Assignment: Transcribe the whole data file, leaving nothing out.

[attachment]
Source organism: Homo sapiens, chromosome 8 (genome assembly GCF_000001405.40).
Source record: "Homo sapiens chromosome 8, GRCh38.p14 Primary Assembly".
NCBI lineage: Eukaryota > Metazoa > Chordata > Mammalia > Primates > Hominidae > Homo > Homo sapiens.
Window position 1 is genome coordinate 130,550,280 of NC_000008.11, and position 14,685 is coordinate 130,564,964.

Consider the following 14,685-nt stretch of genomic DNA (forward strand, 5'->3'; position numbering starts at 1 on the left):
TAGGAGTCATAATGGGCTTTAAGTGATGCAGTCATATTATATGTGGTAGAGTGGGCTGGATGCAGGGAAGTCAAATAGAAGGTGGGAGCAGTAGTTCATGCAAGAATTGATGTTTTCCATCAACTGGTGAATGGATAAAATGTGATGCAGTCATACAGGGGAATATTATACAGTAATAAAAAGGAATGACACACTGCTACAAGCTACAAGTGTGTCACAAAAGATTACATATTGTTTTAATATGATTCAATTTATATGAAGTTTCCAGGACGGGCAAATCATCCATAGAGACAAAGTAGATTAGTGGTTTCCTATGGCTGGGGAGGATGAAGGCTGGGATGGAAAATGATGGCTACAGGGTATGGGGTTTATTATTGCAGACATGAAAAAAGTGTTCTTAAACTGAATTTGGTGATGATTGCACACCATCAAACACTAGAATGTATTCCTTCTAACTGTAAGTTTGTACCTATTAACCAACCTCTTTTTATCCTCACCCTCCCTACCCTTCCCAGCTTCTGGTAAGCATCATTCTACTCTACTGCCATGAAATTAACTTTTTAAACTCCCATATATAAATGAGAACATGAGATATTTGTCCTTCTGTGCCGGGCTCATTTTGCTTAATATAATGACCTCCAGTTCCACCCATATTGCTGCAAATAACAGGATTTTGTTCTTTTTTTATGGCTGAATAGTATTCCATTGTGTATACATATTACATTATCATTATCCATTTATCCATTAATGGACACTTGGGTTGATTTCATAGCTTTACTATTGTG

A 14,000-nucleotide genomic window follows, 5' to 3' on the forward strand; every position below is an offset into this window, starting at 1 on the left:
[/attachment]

Source organism: Homo sapiens, chromosome 8 (genome assembly GCF_000001405.40).
Source record: "Homo sapiens chromosome 8, GRCh38.p14 Primary Assembly".
NCBI lineage: Eukaryota > Metazoa > Chordata > Mammalia > Primates > Hominidae > Homo > Homo sapiens.
Window position 1 is genome coordinate 130,550,280 of NC_000008.11, and position 14,685 is coordinate 130,564,964.

Consider the following 14,685-nt stretch of genomic DNA (forward strand, 5'->3'; position numbering starts at 1 on the left):
TAGGAGTCATAATGGGCTTTAAGTGATGCAGTCATATTATATGTGGTAGAGTGGGCTGGATGCAGGGAAGTCAAATAGAAGGTGGGAGCAGTAGTTCATGCAAGAATTGATGTTTTCCATCAACTGGTGAATGGATAAAATGTGATGCAGTCATACAGGGGAATATTATACAGTAATAAAAAGGAATGACACACTGCTACAAGCTACAAGTGTGTCACAAAAGATTACATATTGTTTTAATATGATTCAATTTATATGAAGTTTCCAGGACGGGCAAATCATCCATAGAGACAAAGTAGATTAGTGGTTTCCTATGGCTGGGGAGGATGAAGGCTGGGATGGAAAATGATGGCTACAGGGTATGGGGTTTATTATTGCAGACATGAAAAAAGTGTTCTTAAACTGAATTTGGTGATGATTGCACACCATCAAACACTAGAATGTATTCCTTCTAACTGTAAGTTTGTACCTATTAACCAACCTCTTTTTATCCTCACCCTCCCTACCCTTCCCAGCTTCTGGTAAGCATCATTCTACTCTACTGCCATGAAATTAACTTTTTAAACTCCCATATATAAATGAGAACATGAGATATTTGTCCTTCTGTGCCGGGCTCATTTTGCTTAATATAATGACCTCCAGTTCCACCCATATTGCTGCAAATAACAGGATTTTGTTCTTTTTTTATGGCTGAATAGTATTCCATTGTGTATACATATTACATTATCATTATCCATTTATCCATTAATGGACACTTGGGTTGATTTCATAGCTTTACTATTGTG

A 14,000-nucleotide genomic window follows, 5' to 3' on the forward strand; every position below is an offset into this window, starting at 1 on the left: